By The Church of Jesus Christ of Latter-day Saints
Jul 05, 2015

A Closer Look at the New LDS Scouting Handbook—Part 2

This is Part 2 of a three part series. To read Part 1 click here

SECTION 8: Church Policies

SustainingRechartering 8.3 deletes this sentence: “No additional fees should be paid to local councils for accident and health insurance coverage. For information on Church activity insurance programs, see Handbook 2, 13.6.9.”

The process of calling adult Scouting leaders in 8.5 adds this reference: “Members of the Church who serve in Scouting assignments should be sustained and set apart (see also 8.8),” while this word is dropped: “The bishopric may [appropriately] call men or women to serve as Scouting leaders for Primary-age Scouts.”

Background screening for BSA Adult Leaders in 8.8 changed this word: “This includes the screening of Social Security numbers.” Regarding the BSA background check “A Scout leader should not be sustained or set apart until priesthood leaders ensure that the BSA has completed this process. Priesthood leaders should also cooperate with BSA officials to resolve any issues that may arise.”

To help leaders find the Church’s Safety policies and procedures, secion 8.9 updates the website from just  “” to “”: “Additional safety guidelines can be found on ScreenHunter_50 Jul. 02 08.33.” And this new paragraph has been added: “Activities should be appropriate for the participants’ ages, ability, and maturity. Leaders and youth should have fitness levels appropriate for the activity, and individual medical risk factors should be carefully considered. Before holding an activity, leaders should instruct all participants in safety practices unique to the activity. Leaders and youth should know and abide by all laws and safety guidelines pertaining to the activity or property.”

A new category for emergencies in 8.10 has been added: “Leaders should be prepared for emergencies that may occur and know in advance how to contact law enforcement and emergency services.”

4082-03-08.FirstAid.jb98.11 Accident response and reporting, adds this new category: “Leaders should notify the bishop and stake president promptly if an accident, illness, or injury occurs on Church property or during an official Scouting or Church-sponsored activity. If the accident involves a fatality or overnight hospital stay, leaders immediately notify the Risk Management Division at Church headquarters (telephone 1801-240-4049 or 1-800-435-3860, extension 2-4049). Leaders should also notify the local BSA council.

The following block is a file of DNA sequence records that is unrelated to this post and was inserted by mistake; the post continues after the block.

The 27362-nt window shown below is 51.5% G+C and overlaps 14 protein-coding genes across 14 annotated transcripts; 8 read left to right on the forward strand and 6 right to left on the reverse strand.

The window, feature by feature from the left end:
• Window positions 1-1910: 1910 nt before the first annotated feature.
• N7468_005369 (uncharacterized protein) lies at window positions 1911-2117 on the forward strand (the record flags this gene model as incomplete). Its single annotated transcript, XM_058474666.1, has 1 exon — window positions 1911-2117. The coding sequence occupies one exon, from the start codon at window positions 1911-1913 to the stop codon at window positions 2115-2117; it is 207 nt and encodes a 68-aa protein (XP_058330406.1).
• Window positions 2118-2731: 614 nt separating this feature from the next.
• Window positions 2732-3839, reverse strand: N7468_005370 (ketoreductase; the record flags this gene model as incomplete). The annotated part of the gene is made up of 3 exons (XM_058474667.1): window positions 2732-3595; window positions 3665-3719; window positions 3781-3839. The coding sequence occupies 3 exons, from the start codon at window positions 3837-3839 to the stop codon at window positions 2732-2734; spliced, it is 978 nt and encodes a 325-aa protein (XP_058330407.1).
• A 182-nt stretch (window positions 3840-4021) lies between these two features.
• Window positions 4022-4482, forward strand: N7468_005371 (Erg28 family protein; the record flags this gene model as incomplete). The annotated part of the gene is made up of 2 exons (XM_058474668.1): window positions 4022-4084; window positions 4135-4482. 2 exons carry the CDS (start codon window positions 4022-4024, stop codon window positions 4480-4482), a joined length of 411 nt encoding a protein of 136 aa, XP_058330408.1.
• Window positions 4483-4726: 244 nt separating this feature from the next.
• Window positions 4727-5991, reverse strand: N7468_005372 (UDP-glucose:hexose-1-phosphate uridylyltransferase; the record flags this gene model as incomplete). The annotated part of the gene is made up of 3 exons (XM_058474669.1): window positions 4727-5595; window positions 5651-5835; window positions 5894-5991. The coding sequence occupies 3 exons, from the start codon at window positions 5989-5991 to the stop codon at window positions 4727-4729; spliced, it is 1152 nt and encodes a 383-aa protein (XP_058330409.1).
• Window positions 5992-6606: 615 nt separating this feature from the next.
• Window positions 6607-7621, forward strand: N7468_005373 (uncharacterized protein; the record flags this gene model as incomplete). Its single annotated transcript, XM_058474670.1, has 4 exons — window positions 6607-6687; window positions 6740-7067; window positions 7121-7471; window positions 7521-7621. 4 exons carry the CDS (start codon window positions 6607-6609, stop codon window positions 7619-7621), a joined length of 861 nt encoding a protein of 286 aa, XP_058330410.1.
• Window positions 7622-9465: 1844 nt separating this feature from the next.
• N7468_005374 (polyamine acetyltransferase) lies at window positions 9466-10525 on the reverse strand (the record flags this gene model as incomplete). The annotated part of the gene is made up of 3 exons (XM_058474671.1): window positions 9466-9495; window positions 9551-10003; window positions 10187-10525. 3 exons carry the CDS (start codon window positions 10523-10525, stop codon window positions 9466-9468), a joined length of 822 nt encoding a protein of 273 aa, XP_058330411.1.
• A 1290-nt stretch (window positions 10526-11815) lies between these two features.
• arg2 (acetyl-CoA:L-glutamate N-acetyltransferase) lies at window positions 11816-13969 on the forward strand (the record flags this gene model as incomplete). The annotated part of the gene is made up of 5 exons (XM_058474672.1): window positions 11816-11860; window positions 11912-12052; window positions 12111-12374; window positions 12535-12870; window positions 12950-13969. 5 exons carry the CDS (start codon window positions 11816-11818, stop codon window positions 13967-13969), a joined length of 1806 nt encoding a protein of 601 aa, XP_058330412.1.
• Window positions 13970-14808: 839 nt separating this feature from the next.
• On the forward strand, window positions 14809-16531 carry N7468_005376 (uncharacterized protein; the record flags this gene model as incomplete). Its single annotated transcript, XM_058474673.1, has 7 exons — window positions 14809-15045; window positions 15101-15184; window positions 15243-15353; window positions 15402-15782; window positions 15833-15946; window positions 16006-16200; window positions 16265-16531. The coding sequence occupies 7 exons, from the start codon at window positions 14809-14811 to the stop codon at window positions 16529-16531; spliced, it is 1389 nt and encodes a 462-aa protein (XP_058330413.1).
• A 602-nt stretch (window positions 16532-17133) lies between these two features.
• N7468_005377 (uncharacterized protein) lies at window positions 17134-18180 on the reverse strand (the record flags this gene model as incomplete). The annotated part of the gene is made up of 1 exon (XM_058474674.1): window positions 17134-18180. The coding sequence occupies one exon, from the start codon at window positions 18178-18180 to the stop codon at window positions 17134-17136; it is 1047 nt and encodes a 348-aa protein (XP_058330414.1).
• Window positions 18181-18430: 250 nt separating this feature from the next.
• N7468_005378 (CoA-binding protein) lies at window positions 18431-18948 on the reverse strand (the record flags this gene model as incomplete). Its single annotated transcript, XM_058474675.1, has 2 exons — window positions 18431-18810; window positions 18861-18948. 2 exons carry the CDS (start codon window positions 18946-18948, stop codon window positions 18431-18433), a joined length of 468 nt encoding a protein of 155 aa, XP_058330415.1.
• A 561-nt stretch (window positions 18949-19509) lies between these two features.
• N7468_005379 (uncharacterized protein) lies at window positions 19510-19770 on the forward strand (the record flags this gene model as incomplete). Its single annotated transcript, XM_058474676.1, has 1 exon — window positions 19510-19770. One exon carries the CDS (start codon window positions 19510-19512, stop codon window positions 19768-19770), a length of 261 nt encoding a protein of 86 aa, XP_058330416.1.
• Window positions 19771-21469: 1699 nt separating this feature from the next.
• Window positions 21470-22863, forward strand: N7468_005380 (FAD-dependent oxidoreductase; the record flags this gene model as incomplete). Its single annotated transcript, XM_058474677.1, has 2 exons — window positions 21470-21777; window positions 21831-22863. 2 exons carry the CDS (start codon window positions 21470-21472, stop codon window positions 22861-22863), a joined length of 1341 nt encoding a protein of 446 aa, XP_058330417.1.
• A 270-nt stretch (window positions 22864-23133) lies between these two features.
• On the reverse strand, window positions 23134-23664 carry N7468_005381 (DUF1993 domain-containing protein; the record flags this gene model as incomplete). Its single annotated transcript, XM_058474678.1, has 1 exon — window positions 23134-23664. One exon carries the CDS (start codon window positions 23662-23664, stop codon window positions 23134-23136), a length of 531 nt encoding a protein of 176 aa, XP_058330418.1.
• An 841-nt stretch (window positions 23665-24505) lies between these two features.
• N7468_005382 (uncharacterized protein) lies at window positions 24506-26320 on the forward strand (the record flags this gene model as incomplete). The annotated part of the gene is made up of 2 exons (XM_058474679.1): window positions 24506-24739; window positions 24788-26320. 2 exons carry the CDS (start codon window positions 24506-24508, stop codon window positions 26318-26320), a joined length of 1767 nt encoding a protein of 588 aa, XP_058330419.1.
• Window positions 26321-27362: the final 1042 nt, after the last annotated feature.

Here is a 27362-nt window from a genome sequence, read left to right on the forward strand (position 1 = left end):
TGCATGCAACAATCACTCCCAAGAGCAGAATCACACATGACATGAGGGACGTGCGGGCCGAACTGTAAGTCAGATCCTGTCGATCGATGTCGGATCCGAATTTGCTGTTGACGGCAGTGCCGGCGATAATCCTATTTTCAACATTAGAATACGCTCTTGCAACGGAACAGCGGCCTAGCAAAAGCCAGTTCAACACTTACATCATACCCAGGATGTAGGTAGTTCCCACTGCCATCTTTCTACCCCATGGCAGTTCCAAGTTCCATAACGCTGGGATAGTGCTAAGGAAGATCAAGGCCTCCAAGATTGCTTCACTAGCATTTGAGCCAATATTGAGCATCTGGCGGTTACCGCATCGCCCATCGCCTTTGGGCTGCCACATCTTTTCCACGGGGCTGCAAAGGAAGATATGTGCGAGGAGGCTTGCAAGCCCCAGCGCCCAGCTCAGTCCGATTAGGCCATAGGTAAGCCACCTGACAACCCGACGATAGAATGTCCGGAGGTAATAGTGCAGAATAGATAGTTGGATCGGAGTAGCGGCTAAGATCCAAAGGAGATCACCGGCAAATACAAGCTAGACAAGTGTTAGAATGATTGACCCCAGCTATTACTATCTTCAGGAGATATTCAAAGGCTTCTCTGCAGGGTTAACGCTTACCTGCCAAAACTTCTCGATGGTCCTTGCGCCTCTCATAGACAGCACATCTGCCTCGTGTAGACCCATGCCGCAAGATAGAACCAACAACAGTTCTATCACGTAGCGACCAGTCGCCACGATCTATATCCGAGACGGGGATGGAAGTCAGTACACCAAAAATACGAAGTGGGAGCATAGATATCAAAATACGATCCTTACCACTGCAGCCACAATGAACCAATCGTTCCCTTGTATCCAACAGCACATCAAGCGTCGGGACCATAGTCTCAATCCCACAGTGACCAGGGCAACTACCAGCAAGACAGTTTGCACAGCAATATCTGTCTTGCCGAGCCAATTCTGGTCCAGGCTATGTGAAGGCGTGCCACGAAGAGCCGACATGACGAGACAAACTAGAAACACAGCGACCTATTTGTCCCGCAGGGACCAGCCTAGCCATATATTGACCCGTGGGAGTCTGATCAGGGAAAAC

For detailed guidelines on responding to accidents and reporting them, see Handbook 2, 13.6.20.” This is an important statement, to which the Council Service Center gets many calls. Now that it is published here, Ward leaders will have a second resource in addition to Handbook 2 regarding reporting procedures.

Camping and Sabbath Day observance is clarified at bit with a word change from “can attend to” to “can fulfill”: “Plans for outings should ensure that Aaronic Priesthood brethren and other members can fulfill their regular Church assignments.” Also this rewording:  “As an exception, priesthood leaders may give approval for a Church-sponsored Scouting unit to participate in some BSA sponsored national and regional jamborees that occur over the Sabbath. This participation may only occur with prior priesthood approval and with supervision by authorized priesthood leaders.”

In 8.13 Scouting Month wording dropped: “Leaders of Scouting units chartered by the Church may plan and carry out approved activities [during the week] to recognize this tradition.”

van crunchNew paragraphs added to 8.14 Travel: “When using private passenger vehicles, each driver should be a licensed, responsible adult. All vehicles and drivers should be covered by reasonable amounts of insurance.

“Drivers should be instructed to obey all laws, to make sure their vehicle is in safe operating condition, and to ensure that each person properly uses a seat belt. Drivers should also be instructed not to drive if they are drowsy, not to use mobile phones while driving, and not to engage in other behaviors that would district them.”

In 8.18 Scouting for Boys and Young Men with disabilities is actually a title change from “Those” to “Boys and Young Men”